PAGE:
Boris Diaw – Boris Diaw! – quietly becoming most-essential Spur in NBA Finals

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Boris Diaw did everything but score, and once he scored, he was done.

The Spurs old, overweight and slow forward completely dominated Game 1 of the NBA Finals without even making a shot most of the night. Finally, late in the fourth quarter, Ginobili completed a brilliant pass – the type Diaw had been making – to Diaw for a layup.

It was almost as if scoring were Diaw’s cramps, because after that, he was essentially finished. His final line:

2 points, +30

“He knows how to play,” Spurs coach Gregg Popovich said. “In our league there are probably more good athletes than people who know how to play, and we’re fortunate to have one of those guys.”

Diaw is a masterful passer for his position, and he had six assists and one turnover. His passing and long-range shooting go hand-in-hand, because by spotting up beyond the 3-point arc, Diaw stretches the Heat defense. When Diaw catches and then dribbles toward the basket, Miami really scrambles, freeing passing lanes.

If the Heat adjust by going smaller against him, Diaw can post-up. He’s become a huge offensive threat and nightmare mismatch.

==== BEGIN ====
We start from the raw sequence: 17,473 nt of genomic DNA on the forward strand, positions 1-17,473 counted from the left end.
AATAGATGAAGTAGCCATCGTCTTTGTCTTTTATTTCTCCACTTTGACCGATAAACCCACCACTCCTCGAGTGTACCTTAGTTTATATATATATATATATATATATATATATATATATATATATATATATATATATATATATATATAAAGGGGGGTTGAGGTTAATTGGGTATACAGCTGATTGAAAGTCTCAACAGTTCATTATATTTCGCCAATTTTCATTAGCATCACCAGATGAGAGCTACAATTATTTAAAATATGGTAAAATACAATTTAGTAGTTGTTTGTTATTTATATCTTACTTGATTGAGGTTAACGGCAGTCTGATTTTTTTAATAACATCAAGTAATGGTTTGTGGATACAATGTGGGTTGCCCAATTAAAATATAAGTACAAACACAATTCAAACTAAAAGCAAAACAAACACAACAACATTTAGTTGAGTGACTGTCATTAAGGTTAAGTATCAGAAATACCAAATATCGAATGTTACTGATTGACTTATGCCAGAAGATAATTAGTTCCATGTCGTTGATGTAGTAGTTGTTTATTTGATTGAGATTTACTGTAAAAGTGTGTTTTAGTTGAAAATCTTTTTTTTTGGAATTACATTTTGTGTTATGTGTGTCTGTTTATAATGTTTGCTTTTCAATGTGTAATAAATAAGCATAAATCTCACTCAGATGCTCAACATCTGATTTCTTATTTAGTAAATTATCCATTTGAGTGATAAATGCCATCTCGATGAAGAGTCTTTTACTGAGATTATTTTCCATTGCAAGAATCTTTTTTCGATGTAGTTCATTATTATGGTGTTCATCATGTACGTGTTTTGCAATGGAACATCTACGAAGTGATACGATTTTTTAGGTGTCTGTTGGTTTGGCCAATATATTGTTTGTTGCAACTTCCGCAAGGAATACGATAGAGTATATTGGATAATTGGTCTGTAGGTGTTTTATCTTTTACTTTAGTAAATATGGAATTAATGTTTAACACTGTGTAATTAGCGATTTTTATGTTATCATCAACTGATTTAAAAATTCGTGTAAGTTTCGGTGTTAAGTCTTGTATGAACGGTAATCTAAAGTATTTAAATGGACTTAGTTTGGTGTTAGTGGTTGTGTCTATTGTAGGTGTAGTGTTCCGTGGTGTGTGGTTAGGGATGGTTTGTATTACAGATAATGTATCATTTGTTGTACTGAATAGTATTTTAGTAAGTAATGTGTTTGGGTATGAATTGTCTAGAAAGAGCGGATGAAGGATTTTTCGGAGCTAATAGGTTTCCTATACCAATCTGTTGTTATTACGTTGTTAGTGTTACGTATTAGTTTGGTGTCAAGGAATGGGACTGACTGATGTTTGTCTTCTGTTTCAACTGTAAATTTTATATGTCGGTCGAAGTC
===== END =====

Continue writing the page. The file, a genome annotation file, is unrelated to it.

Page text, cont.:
The 6-foot-8 Diaw also holds his own defensively and on the glass, throwing his weight around to gain position. Last night, he grabbed 10 rebounds.

All together, his impact on the Spurs’ production was incredible.

With Diaw on:

  • Offensive rating: 133.9
  • Defensive rating: 89.1
  • Net rating: 44.9

With Diaw off:

  • Offensive rating: 78.9
  • Defensive rating: 123.5
  • Net rating: -44.6

This wasn’t a short, isolated run of success slanting Diaw’s impact. All game, he bettered the Spurs’ offense before helping it rise into the stratosphere in the fourth quarter.

Here are San Antonio’s quarterly offensive ratings with Diaw on (black) and off (silver):

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This wasn’t even an isolated game, either.

In Diaw’s last three contests, the Spurs have outscored their opponents by 59 points in his 102 minutes. In the other 47 minutes, they’ve been outscored by 11 points.

He changed the Western Conference Finals with his floor spacing in Game 5 against the Thunder, and he was even better – scoring 26 points – in Game 6. He carried that production right into the next round.

Diaw played 33 minutes Thursday – 10 more than starting center Tiago Splitter. You have to wonder when Popovich, who’s also tried starting Matt Bonner next to Tim Duncan, will just start Diaw.

Whether Diaw moves into the starting lineup or continues coming off the bench, the Heat must better account for him. That’s an easy assessment to make.

How will they do it? That’s a much harder question to answer.